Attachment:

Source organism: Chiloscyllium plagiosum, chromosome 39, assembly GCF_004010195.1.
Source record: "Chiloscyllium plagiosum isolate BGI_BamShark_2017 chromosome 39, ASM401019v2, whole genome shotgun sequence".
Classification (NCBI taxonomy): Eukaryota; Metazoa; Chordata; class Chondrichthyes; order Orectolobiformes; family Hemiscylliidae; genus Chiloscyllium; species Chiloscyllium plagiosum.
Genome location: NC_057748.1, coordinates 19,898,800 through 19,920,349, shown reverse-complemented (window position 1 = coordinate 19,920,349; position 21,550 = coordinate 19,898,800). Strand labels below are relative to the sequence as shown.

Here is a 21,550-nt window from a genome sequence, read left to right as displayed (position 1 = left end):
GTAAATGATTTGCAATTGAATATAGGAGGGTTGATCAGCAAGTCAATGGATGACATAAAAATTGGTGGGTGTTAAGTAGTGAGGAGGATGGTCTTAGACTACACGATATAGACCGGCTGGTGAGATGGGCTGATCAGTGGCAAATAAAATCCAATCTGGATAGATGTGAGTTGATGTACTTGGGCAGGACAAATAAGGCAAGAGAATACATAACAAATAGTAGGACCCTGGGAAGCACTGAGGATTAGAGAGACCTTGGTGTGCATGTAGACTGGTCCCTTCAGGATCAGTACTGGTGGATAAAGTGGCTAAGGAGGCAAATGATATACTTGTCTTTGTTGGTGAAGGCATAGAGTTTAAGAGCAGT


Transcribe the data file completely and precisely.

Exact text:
Source organism: Chiloscyllium plagiosum, chromosome 39, assembly GCF_004010195.1.
Source record: "Chiloscyllium plagiosum isolate BGI_BamShark_2017 chromosome 39, ASM401019v2, whole genome shotgun sequence".
Classification (NCBI taxonomy): Eukaryota; Metazoa; Chordata; class Chondrichthyes; order Orectolobiformes; family Hemiscylliidae; genus Chiloscyllium; species Chiloscyllium plagiosum.
Genome location: NC_057748.1, coordinates 19,898,800 through 19,920,349, shown reverse-complemented (window position 1 = coordinate 19,920,349; position 21,550 = coordinate 19,898,800). Strand labels below are relative to the sequence as shown.

Here is a 21,550-nt window from a genome sequence, read left to right as displayed (position 1 = left end):
GTAAATGATTTGCAATTGAATATAGGAGGGTTGATCAGCAAGTCAATGGATGACATAAAAATTGGTGGGTGTTAAGTAGTGAGGAGGATGGTCTTAGACTACACGATATAGACCGGCTGGTGAGATGGGCTGATCAGTGGCAAATAAAATCCAATCTGGATAGATGTGAGTTGATGTACTTGGGCAGGACAAATAAGGCAAGAGAATACATAACAAATAGTAGGACCCTGGGAAGCACTGAGGATTAGAGAGACCTTGGTGTGCATGTAGACTGGTCCCTTCAGGATCAGTACTGGTGGATAAAGTGGCTAAGGAGGCAAATGATATACTTGTCTTTGTTGGTGAAGGCATAGAGTTTAAGAGCAGT